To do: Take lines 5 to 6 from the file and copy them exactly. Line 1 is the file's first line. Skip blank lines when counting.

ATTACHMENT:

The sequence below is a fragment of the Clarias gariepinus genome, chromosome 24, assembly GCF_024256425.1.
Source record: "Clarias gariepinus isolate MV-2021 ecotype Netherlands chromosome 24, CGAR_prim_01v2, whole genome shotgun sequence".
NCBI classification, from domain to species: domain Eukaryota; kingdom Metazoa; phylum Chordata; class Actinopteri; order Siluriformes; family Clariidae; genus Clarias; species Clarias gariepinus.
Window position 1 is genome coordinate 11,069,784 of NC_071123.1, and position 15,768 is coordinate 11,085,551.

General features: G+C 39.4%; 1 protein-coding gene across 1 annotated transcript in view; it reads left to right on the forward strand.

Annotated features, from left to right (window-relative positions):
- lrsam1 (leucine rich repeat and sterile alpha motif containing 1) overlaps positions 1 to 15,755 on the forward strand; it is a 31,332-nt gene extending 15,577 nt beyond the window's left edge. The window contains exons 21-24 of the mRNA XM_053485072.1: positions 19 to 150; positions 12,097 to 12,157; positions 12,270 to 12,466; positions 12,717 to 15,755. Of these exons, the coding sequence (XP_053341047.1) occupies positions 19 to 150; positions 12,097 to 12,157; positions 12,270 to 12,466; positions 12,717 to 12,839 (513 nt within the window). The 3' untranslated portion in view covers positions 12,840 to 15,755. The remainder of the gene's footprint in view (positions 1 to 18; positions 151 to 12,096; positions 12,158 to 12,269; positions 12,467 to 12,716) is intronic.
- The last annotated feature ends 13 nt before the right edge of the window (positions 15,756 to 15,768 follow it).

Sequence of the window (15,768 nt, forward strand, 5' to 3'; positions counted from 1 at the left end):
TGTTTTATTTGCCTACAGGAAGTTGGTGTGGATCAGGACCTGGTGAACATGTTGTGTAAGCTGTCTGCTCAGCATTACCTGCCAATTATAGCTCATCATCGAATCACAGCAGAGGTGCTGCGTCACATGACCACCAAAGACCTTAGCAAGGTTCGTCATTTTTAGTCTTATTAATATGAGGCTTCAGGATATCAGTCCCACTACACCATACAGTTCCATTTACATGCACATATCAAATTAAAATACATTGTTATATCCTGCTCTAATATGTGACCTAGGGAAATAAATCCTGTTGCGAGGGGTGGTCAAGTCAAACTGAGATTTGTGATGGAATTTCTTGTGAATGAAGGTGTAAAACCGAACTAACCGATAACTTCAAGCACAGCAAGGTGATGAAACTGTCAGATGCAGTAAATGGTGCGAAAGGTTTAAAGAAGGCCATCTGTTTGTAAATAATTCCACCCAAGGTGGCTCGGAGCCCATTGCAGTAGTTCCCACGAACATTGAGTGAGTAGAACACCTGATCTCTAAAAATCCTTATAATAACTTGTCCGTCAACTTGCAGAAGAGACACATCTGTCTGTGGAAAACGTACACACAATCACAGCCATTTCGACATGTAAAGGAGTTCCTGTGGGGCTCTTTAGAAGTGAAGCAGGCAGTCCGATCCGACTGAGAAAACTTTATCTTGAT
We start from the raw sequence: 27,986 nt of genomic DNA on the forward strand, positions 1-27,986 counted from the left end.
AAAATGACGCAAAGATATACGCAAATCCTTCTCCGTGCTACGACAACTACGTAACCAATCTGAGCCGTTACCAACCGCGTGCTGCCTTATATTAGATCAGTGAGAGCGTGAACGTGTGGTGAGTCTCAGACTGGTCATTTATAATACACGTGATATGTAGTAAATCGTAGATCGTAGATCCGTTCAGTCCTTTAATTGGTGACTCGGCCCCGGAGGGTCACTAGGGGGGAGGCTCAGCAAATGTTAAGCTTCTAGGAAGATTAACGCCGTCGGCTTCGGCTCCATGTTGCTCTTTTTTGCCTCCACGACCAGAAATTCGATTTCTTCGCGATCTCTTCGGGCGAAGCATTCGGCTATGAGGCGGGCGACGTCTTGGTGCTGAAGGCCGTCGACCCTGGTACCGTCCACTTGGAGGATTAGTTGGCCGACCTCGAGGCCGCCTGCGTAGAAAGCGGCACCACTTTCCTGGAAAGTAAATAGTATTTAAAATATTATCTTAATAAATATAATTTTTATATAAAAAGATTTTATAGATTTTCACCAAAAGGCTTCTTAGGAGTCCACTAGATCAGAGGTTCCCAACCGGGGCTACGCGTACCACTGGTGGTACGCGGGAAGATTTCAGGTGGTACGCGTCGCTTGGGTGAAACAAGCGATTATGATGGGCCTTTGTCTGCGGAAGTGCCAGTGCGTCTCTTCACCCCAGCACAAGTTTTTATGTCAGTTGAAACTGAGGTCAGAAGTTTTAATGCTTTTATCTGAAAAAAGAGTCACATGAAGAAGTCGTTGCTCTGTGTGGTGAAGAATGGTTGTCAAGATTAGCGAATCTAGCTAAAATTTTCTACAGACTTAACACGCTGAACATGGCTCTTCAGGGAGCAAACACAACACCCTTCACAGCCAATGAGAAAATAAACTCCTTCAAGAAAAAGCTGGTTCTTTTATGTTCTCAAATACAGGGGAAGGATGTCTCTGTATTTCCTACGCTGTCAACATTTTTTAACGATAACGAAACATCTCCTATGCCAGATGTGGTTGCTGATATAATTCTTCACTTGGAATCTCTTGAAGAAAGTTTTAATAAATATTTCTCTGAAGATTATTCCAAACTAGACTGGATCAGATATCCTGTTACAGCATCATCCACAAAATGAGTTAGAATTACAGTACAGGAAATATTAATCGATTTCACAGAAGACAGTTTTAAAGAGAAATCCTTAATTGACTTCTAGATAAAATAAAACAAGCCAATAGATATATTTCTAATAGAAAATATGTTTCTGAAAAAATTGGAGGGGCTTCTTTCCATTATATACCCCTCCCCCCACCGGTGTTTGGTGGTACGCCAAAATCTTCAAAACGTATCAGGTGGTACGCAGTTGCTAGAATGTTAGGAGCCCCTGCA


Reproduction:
General features: G+C 39.4%; 1 protein-coding gene across 1 annotated transcript in view; it reads left to right on the forward strand.

Annotated features, from left to right (window-relative positions):